Ann Pettifor

Banking Crisis

Why Krugman’s ‘Keynesianism’ is controversial

Some of our friends were irked by my observation this week that Paul Krugman is: “an extremely controversial figure for Keynes scholars. He champions a mainstream interpretation of Keynes’s work known as the neo-classical synthesis” Many rightly applaud him for using his platform at the New York Times to defend further fiscal stimulus in the …

Why Krugman’s ‘Keynesianism’ is controversial Read More »

An open letter to the people of Greece: restore the Drachma

Unemployment poster ‘jobless men keep going, we can’t take care of our own’, 1931. We write to encourage you – to urge you on in your resistance. In your defiance, you understand Greece is slave to the interests of private wealth. You must understand too that it is private wealth that needs Greece. Greece does …

An open letter to the people of Greece: restore the Drachma Read More »

Bankers: draining funds from taxpayers courtesy of finance ministers

Irish Finance Minister Noonan and Luxembourg Treasury Minister Frieden attend an EU finance ministers meeting in Brussels. Image source: www.reuters.com I find it hard to write about the crisis in Greece….because the tragedy unfolding there is so reminiscent of the tragedies that unfolded in Africa, Latin America and South East Asia in the 80s and …

Bankers: draining funds from taxpayers courtesy of finance ministers Read More »

Austerity: OECD economists show clear signs of ‘cold feet’ for austerity

(Photo: REUTERS / Yiorgos Karahalis )A Greek riot policeman stands in front of graffiti written on the wall of a bank during violent demonstrations over austerity measures in Athens, May 5, 2010. Greece faced a day of violent protests and a nationwide strike by civil servants outraged by the announcement of draconian austeristy measures. Dear …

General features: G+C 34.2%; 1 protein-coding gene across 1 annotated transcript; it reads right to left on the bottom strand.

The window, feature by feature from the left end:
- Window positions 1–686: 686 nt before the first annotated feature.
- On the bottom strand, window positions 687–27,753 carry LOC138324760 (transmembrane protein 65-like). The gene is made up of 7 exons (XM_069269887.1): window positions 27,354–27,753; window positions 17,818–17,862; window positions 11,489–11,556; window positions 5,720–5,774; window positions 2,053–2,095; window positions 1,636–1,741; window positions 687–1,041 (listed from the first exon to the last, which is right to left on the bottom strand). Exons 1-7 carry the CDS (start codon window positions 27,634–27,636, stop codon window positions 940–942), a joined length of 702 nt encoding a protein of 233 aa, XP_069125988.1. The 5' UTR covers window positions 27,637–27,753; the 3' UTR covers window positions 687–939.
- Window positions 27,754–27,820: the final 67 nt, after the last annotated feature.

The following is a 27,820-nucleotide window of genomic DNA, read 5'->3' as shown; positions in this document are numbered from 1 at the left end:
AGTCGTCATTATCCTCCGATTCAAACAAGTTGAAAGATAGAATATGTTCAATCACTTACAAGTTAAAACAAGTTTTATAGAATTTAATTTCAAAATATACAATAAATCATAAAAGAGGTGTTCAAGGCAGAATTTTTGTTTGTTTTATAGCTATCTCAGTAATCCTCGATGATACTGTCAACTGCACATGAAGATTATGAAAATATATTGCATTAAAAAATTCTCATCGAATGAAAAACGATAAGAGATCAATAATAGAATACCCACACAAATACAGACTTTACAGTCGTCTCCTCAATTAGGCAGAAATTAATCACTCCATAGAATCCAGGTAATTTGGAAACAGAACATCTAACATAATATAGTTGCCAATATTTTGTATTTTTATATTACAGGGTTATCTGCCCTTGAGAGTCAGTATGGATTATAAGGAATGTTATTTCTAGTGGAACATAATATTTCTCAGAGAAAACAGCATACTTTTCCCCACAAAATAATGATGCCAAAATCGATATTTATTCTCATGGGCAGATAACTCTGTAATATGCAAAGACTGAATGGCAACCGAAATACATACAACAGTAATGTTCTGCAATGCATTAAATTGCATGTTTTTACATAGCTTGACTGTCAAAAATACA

Austerity: OECD economists show clear signs of ‘cold feet’ for austerity Read More »

Is the banking system broke, as well as broken?

Much of the news of the last few weeks – the financialised commodities mania; the disgraceful abuse by the banks of payment protection insurance; the mortgage fraud which led US banks to rush through foreclosures without proper process and evict people from their homes;and their  decision reported  in the WSJ to offer a miserly $5 billion to …

Is the banking system broke, as well as broken? Read More »

Coming soon: another global financial crash? Capital mobility and the commodity mania

Tin produced at a Glencore plant in Vinto, Bolivia “Experience shows that when policies falter in managing capital flows, there is no limit to the damage that international finance can inflict on an economy.” Yilmaz Akyüz, “Capital Flows to Developing Countries in a Historical Perspective: Will the current Boom End with a Bust?” Today, as …

Coming soon: another global financial crash? Capital mobility and the commodity mania Read More »

‘Debtonation’ – why it’s still relevant

Welcome readers, to my newly refreshed blog, and thanks to Georgia Lee and Maz Kessler for making it look so good, and work so well. I had thought that the title needed refreshing too. After all, I am fond of defining 9th August, 2007 as ‘debtonation day’, and that is now long past. To refresh …

‘Debtonation’ – why it’s still relevant Read More »

Banking Commission: A huge, missed opportunity to prevent economic failure

 First posted on Left Foot Forward The Vickers Commission’s Interim Report on Banking is a huge missed opportunity; a betrayal, some might say. The report acknowledges the vast scale of the liabilities of the British banking system – private liabilities which at 450% of UK GDP eclipse Britain’s public debts of just 58% of GDP. As …

Banking Commission: A huge, missed opportunity to prevent economic failure Read More »